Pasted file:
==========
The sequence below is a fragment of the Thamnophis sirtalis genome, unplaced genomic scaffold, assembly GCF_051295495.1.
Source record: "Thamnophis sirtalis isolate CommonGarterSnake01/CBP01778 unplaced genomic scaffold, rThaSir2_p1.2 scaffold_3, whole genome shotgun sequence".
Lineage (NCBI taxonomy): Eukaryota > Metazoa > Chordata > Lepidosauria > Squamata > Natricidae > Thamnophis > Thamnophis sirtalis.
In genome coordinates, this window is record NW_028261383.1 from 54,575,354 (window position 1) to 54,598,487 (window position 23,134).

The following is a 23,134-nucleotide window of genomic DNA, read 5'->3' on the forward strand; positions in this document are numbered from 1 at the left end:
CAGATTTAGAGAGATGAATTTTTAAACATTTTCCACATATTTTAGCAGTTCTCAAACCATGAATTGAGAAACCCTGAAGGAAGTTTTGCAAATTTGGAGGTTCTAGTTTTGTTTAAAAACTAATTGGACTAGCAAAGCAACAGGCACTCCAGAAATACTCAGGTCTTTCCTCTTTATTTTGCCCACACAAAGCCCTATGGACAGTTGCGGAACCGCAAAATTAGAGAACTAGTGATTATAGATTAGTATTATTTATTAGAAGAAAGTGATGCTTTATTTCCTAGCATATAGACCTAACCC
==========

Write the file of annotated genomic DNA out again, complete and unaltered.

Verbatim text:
The sequence below is a fragment of the Thamnophis sirtalis genome, unplaced genomic scaffold, assembly GCF_051295495.1.
Source record: "Thamnophis sirtalis isolate CommonGarterSnake01/CBP01778 unplaced genomic scaffold, rThaSir2_p1.2 scaffold_3, whole genome shotgun sequence".
Lineage (NCBI taxonomy): Eukaryota > Metazoa > Chordata > Lepidosauria > Squamata > Natricidae > Thamnophis > Thamnophis sirtalis.
In genome coordinates, this window is record NW_028261383.1 from 54,575,354 (window position 1) to 54,598,487 (window position 23,134).

The following is a 23,134-nucleotide window of genomic DNA, read 5'->3' on the forward strand; positions in this document are numbered from 1 at the left end:
CAGATTTAGAGAGATGAATTTTTAAACATTTTCCACATATTTTAGCAGTTCTCAAACCATGAATTGAGAAACCCTGAAGGAAGTTTTGCAAATTTGGAGGTTCTAGTTTTGTTTAAAAACTAATTGGACTAGCAAAGCAACAGGCACTCCAGAAATACTCAGGTCTTTCCTCTTTATTTTGCCCACACAAAGCCCTATGGACAGTTGCGGAACCGCAAAATTAGAGAACTAGTGATTATAGATTAGTATTATTTATTAGAAGAAAGTGATGCTTTATTTCCTAGCATATAGACCTAACCC